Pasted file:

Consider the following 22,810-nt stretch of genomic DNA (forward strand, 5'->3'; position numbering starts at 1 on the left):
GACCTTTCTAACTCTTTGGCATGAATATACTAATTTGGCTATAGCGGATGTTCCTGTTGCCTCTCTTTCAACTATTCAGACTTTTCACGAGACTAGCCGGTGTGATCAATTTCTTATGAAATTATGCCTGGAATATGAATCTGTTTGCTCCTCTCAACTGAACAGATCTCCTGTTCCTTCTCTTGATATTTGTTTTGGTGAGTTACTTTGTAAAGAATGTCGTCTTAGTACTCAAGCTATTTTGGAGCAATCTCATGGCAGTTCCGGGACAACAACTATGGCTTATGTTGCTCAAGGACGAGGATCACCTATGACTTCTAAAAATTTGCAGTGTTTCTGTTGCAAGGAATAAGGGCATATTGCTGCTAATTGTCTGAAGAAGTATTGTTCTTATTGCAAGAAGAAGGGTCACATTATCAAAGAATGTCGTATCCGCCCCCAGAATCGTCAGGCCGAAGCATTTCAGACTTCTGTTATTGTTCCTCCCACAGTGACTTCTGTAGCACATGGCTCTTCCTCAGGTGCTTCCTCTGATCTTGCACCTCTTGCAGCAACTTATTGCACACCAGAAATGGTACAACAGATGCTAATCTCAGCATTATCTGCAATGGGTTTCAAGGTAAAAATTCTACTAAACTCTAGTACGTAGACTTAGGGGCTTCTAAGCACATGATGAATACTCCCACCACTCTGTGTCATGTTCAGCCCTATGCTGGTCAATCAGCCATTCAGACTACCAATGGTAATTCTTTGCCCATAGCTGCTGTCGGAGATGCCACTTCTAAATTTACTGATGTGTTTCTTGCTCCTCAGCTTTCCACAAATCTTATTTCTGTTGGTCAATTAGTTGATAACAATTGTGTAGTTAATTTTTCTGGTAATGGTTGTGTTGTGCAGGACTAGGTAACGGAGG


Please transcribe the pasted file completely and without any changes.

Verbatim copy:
Consider the following 22,810-nt stretch of genomic DNA (forward strand, 5'->3'; position numbering starts at 1 on the left):
GACCTTTCTAACTCTTTGGCATGAATATACTAATTTGGCTATAGCGGATGTTCCTGTTGCCTCTCTTTCAACTATTCAGACTTTTCACGAGACTAGCCGGTGTGATCAATTTCTTATGAAATTATGCCTGGAATATGAATCTGTTTGCTCCTCTCAACTGAACAGATCTCCTGTTCCTTCTCTTGATATTTGTTTTGGTGAGTTACTTTGTAAAGAATGTCGTCTTAGTACTCAAGCTATTTTGGAGCAATCTCATGGCAGTTCCGGGACAACAACTATGGCTTATGTTGCTCAAGGACGAGGATCACCTATGACTTCTAAAAATTTGCAGTGTTTCTGTTGCAAGGAATAAGGGCATATTGCTGCTAATTGTCTGAAGAAGTATTGTTCTTATTGCAAGAAGAAGGGTCACATTATCAAAGAATGTCGTATCCGCCCCCAGAATCGTCAGGCCGAAGCATTTCAGACTTCTGTTATTGTTCCTCCCACAGTGACTTCTGTAGCACATGGCTCTTCCTCAGGTGCTTCCTCTGATCTTGCACCTCTTGCAGCAACTTATTGCACACCAGAAATGGTACAACAGATGCTAATCTCAGCATTATCTGCAATGGGTTTCAAGGTAAAAATTCTACTAAACTCTAGTACGTAGACTTAGGGGCTTCTAAGCACATGATGAATACTCCCACCACTCTGTGTCATGTTCAGCCCTATGCTGGTCAATCAGCCATTCAGACTACCAATGGTAATTCTTTGCCCATAGCTGCTGTCGGAGATGCCACTTCTAAATTTACTGATGTGTTTCTTGCTCCTCAGCTTTCCACAAATCTTATTTCTGTTGGTCAATTAGTTGATAACAATTGTGTAGTTAATTTTTCTGGTAATGGTTGTGTTGTGCAGGACTAGGTAACGGAGG